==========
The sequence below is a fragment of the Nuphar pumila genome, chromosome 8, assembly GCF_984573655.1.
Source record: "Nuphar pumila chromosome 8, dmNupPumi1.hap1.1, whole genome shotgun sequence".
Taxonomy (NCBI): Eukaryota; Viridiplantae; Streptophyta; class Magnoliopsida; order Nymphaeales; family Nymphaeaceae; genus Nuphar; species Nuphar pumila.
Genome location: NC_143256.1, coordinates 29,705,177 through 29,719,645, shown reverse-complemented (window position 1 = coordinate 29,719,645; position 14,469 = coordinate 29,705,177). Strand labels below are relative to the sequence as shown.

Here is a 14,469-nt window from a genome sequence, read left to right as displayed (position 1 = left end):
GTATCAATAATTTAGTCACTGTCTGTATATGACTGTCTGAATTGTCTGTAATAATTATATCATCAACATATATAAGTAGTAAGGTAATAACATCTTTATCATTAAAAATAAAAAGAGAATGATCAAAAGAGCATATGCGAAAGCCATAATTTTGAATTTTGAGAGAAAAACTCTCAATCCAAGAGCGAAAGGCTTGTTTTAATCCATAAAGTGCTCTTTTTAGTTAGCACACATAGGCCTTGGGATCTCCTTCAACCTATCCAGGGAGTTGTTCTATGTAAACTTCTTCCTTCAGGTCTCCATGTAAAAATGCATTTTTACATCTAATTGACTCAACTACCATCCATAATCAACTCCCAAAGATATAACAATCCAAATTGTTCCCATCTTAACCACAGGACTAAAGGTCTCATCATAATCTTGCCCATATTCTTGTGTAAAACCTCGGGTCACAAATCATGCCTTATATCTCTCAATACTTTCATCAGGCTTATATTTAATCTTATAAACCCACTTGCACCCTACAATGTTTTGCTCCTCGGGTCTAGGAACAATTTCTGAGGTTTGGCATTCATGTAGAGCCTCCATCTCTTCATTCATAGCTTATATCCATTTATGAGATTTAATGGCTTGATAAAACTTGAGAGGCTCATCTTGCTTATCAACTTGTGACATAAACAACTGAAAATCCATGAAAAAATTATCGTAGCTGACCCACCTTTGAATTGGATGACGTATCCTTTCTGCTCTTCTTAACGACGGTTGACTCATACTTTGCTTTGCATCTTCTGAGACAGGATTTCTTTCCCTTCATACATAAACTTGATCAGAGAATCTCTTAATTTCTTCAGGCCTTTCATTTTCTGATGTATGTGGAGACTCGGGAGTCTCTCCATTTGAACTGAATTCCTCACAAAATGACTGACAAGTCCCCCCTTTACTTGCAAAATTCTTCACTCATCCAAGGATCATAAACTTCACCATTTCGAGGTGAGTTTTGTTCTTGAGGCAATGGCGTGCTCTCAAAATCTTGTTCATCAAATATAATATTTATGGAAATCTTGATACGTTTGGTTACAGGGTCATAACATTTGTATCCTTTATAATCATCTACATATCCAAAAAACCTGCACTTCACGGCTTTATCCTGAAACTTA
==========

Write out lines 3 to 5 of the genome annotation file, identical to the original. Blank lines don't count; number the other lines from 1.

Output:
Taxonomy (NCBI): Eukaryota; Viridiplantae; Streptophyta; class Magnoliopsida; order Nymphaeales; family Nymphaeaceae; genus Nuphar; species Nuphar pumila.
Genome location: NC_143256.1, coordinates 29,705,177 through 29,719,645, shown reverse-complemented (window position 1 = coordinate 29,719,645; position 14,469 = coordinate 29,705,177). Strand labels below are relative to the sequence as shown.

Here is a 14,469-nt window from a genome sequence, read left to right as displayed (position 1 = left end):